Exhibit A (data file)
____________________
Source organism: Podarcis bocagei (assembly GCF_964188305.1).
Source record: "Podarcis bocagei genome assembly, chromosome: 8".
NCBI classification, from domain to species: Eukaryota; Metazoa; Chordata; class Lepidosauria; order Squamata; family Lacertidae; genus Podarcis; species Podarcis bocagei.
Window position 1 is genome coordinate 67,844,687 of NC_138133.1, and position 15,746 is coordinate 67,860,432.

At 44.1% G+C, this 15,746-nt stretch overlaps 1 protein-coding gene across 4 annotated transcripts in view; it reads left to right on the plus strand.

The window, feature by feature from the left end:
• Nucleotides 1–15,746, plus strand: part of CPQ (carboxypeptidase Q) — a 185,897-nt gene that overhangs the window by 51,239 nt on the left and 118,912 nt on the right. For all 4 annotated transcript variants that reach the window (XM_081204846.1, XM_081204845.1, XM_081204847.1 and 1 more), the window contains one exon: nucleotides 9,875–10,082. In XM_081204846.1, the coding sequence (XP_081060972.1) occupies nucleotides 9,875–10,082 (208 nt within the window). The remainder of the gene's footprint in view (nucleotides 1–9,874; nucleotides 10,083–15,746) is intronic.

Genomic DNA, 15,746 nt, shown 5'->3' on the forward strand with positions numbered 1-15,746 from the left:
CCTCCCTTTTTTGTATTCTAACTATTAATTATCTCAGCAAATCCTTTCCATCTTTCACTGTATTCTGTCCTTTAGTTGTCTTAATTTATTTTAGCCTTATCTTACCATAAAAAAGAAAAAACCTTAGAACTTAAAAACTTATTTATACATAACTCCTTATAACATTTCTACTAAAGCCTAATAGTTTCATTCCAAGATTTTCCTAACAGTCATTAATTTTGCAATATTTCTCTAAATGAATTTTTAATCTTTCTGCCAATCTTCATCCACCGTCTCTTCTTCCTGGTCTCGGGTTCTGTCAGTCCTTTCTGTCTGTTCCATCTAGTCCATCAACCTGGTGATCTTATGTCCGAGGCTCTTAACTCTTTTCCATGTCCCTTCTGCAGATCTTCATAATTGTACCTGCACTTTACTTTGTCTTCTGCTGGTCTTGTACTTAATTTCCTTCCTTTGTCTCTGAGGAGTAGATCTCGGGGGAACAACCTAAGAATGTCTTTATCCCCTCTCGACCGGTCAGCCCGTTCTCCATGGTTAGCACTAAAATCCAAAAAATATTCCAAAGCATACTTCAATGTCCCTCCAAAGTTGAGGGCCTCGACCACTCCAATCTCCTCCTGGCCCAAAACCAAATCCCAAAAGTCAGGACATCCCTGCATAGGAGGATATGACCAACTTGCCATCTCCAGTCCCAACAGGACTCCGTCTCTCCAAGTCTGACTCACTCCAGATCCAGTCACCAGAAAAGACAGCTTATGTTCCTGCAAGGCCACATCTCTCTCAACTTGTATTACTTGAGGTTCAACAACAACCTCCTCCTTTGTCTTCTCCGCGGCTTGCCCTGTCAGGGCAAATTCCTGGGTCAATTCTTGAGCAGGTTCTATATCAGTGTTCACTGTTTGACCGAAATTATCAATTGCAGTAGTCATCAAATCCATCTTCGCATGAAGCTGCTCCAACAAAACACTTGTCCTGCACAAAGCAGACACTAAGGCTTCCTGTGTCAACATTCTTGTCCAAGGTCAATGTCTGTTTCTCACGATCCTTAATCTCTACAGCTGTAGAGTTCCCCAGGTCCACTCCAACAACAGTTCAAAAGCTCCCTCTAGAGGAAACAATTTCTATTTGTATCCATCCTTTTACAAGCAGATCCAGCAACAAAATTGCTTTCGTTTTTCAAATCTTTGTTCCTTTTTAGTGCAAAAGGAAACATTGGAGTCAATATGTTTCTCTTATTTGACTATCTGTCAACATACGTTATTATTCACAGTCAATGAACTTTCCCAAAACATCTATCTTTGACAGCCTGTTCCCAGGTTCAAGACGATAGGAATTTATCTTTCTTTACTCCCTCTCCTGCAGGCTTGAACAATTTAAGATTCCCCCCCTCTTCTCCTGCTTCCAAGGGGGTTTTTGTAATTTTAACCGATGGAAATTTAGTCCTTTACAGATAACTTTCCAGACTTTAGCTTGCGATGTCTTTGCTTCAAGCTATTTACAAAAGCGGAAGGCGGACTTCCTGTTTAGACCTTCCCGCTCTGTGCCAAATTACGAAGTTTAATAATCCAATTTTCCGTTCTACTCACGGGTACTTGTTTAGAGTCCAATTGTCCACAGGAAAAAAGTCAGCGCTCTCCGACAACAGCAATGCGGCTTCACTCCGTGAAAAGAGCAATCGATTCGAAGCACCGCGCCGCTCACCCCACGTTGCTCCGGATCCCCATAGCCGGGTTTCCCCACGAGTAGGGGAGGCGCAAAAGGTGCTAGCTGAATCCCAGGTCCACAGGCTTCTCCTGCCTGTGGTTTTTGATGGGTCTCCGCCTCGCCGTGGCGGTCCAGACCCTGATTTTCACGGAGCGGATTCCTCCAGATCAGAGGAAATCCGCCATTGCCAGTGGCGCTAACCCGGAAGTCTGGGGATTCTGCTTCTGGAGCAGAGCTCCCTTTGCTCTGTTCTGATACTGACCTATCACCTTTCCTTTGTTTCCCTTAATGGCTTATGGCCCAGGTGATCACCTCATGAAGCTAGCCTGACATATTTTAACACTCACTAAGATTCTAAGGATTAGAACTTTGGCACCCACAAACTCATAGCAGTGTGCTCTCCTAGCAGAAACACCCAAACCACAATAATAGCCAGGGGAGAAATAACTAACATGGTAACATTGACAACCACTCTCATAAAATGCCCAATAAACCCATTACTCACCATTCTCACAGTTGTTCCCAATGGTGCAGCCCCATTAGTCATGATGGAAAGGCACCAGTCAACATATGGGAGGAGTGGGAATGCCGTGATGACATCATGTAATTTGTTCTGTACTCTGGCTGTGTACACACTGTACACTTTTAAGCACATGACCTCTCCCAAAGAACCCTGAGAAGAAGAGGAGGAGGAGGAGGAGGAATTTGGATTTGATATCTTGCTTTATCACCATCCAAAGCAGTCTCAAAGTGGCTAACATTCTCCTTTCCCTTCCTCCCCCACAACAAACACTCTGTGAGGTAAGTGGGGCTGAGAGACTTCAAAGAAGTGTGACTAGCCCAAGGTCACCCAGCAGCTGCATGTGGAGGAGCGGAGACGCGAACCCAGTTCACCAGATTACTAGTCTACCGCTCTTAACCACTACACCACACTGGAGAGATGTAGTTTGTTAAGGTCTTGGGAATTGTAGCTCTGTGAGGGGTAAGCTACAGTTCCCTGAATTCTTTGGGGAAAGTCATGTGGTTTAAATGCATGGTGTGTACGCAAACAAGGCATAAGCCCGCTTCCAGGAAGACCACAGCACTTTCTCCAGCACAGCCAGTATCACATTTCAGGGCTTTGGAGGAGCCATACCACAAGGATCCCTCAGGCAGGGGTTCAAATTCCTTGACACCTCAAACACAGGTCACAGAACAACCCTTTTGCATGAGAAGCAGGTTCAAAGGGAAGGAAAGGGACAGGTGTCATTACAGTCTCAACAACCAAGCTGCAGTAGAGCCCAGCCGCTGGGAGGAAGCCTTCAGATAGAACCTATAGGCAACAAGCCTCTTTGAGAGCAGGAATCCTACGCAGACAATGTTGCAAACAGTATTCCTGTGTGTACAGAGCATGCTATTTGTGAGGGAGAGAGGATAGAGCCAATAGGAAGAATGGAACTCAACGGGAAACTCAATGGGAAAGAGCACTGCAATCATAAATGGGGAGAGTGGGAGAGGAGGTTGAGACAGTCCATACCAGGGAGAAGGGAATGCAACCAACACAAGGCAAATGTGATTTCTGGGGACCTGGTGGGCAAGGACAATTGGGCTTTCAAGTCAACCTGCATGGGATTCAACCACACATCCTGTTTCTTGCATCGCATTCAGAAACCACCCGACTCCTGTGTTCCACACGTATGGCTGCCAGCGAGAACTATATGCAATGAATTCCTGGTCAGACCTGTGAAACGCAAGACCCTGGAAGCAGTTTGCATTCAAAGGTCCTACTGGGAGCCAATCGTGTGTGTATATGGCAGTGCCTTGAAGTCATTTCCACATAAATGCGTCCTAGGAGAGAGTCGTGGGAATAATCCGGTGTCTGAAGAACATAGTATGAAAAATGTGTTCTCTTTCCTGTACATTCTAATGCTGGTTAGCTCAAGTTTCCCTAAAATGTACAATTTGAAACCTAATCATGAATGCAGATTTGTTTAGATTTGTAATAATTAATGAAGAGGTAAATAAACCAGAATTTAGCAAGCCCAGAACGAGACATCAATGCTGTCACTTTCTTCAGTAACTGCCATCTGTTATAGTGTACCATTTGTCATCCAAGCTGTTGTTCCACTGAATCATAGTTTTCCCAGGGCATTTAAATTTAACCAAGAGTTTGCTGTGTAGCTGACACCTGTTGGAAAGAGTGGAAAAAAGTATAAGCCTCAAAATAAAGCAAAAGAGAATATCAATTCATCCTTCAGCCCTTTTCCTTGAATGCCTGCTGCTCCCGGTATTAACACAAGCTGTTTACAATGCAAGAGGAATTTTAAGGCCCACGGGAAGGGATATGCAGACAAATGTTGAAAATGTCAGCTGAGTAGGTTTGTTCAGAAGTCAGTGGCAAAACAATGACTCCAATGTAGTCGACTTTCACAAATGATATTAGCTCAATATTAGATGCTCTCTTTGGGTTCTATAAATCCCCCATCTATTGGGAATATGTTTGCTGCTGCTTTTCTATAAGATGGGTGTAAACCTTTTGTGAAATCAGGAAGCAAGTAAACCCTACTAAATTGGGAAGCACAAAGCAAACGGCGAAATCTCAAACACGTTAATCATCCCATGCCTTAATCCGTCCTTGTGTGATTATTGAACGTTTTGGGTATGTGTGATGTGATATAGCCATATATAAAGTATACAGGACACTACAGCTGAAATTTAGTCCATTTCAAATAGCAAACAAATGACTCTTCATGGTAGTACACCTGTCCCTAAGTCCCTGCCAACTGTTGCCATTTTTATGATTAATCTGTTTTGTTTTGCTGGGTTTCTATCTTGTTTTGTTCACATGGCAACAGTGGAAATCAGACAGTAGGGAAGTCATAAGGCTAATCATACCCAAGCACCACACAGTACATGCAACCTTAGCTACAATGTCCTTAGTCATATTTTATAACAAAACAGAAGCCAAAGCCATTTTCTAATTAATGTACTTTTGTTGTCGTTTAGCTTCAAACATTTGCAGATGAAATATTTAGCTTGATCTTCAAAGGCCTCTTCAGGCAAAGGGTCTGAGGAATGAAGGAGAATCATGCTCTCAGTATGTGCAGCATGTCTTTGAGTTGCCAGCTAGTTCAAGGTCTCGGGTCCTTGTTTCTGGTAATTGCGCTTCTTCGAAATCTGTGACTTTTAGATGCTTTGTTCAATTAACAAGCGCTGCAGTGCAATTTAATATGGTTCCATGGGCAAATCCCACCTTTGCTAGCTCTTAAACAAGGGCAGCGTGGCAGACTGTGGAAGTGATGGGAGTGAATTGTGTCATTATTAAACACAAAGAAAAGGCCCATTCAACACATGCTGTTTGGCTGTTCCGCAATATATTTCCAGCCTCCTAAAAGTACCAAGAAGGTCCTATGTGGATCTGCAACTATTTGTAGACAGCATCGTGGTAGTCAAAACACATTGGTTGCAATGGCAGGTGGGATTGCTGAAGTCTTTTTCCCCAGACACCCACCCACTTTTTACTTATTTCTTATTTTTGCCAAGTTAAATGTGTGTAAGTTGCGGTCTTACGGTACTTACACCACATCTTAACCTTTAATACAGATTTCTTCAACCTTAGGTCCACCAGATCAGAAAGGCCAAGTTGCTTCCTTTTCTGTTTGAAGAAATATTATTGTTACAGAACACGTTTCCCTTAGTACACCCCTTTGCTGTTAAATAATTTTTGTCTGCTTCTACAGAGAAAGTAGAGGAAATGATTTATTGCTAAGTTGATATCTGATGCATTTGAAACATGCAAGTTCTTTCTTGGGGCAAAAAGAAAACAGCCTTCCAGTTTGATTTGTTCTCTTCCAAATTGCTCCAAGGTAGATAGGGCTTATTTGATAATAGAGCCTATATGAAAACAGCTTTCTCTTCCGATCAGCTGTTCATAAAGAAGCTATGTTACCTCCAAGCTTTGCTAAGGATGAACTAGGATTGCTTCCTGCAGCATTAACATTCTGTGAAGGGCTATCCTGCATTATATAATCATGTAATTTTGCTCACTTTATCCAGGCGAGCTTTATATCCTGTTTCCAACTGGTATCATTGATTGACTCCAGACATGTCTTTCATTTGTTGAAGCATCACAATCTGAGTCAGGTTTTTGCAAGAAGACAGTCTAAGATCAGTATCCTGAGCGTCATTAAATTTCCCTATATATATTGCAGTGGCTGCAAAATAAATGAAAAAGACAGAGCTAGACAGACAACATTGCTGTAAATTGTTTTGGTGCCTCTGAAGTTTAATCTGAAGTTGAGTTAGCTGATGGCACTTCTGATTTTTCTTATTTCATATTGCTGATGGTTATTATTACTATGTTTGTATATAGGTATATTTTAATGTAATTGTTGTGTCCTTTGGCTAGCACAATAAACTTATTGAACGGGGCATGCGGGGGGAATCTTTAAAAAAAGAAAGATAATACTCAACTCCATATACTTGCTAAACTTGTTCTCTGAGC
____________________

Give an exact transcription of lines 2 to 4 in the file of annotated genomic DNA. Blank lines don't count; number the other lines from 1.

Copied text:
Source record: "Podarcis bocagei genome assembly, chromosome: 8".
NCBI classification, from domain to species: Eukaryota; Metazoa; Chordata; class Lepidosauria; order Squamata; family Lacertidae; genus Podarcis; species Podarcis bocagei.
Window position 1 is genome coordinate 67,844,687 of NC_138133.1, and position 15,746 is coordinate 67,860,432.